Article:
However, there is good news, of a sort. Sometime in the 1920s, at least 14 Edwards’s Pheasants were taken into captivity and sent to France. This small, exiled population has done well, and there are currently over 1,000 birds in collections across the world, including birds in Vietnam’s own Hanoi Zoo. Some may not be purebred Edwards’s (many are crossbred with Silver Pheasant Lophura nycthemera), but genetic analysis is currently underway to find the best genetic stock. The plan is to select the best and purest birds to breed viable offspring for future release to the wild – that means two or three generations of chicks raised by their own parents. It will take time – at least five to seven years – but if successful, these birds could be released back into the wild, to be the first of new populations of Edwards’s Pheasant or to help the recovery of any remaining wild populations that may exist, undiscovered.
Of course, the wild must be ready to receive them. Currently efforts are being made to locate any remaining populations of Edwards’s Pheasant in pockets of suitable habitat within larger blocks of forest. A range of measures will be implemented to restore and safeguard other potential pheasant habitats. One of the greatest threats to the success of a reintroduction programme would be hunting, so Viet Nature (BirdLife in Vietnam), together with their partners, are aiming to eradicate hunting at key sites such as Khe Nuoc Trong, Bac Huong Hoa, Đakrong, Phong Dien and Kẻ Gỗ Nature Reserve.
The first steps towards establishing an Edwards’s Pheasant breeding programme have already been taken. With the support of local partners, Viet Nature will build a breeding station and environmental education centre on five hectares of land in Quang Binh province (outside any reserve for biosecurity reasons). The support of a technically qualified and interested partner is being sought to help fund and manage the new station when it is up and running.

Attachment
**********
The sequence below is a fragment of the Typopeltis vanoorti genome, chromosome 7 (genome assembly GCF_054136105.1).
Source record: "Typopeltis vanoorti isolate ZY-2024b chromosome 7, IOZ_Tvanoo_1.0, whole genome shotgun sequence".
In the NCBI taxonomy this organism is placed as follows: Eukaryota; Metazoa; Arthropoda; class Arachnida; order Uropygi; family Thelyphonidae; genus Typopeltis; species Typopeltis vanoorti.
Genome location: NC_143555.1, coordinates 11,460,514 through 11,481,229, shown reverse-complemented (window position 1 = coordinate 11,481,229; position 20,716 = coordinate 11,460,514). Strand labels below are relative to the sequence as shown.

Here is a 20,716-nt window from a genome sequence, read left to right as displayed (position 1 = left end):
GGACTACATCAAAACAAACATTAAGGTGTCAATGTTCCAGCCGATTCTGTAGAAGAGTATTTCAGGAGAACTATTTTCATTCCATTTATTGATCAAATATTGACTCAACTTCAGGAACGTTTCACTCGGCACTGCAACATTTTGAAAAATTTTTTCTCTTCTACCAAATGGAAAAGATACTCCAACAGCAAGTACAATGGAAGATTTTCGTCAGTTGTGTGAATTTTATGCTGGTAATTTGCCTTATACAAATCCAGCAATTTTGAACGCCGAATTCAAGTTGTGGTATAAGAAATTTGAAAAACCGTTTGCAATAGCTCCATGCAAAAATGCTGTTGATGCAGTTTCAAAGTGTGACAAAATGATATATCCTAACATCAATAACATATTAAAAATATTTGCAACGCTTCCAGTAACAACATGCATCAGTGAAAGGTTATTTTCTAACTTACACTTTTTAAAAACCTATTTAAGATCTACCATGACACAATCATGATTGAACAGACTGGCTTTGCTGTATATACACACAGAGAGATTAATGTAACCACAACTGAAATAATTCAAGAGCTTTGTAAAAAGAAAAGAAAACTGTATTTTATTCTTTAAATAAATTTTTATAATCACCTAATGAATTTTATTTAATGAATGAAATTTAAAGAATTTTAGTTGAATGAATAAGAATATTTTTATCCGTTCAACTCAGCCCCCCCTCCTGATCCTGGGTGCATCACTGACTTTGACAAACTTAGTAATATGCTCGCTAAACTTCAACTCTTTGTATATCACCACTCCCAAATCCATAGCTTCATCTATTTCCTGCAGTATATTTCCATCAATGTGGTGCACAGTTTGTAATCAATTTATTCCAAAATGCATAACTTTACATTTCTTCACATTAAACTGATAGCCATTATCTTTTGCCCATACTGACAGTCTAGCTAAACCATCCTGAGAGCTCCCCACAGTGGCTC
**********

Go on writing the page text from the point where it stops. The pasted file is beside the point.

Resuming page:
Right now the Edwards’s Pheasant ex-situ conservation community, including staff at Hanoi Zoo, and zoos and private breeders in Europe, are selecting the best birds for the breeding programme. Four birds were sent to Hanoi Zoo in 2015 to breed with descendants of the only wild male, caught in 1997. Viet Nature and Hanoi Zoo are collaborating on a plan to bring the first birds for the breeding station either from, or via, Hanoi Zoo. Establishing a viable breeding group of Edwards’s Pheasant is just the first step. Release into the wild will take still more time, trial and error, and naturally not all the birds released will survive. But Viet Nature and their partners are in this for the long haul. Right now, in this Year of the Rooster, the first aviaries with a few pairs of Edwards’s Pheasants will be built at the breeding station. They hope that by the next Year of the Rooster (2029) there will once again be sustainable populations of Edwards’s Pheasant in the wild in its homeland.
At the core of this effort to return one species of bird to its natural home is the restoration of Vietnam’s forests. Forests provide the basics of life, clean air and clean water and are a buffer against the threat of climate change. But for Vietnamese they are something more, they signify the survival of the unique beauty of Vietnamese landscapes and culture. What better symbol of that survival than a beautiful bird, its feathers flashing in the dappled light, rejoicing in the life-giving rain, once again piercing the silence with an “uk-uk-uk-uk”.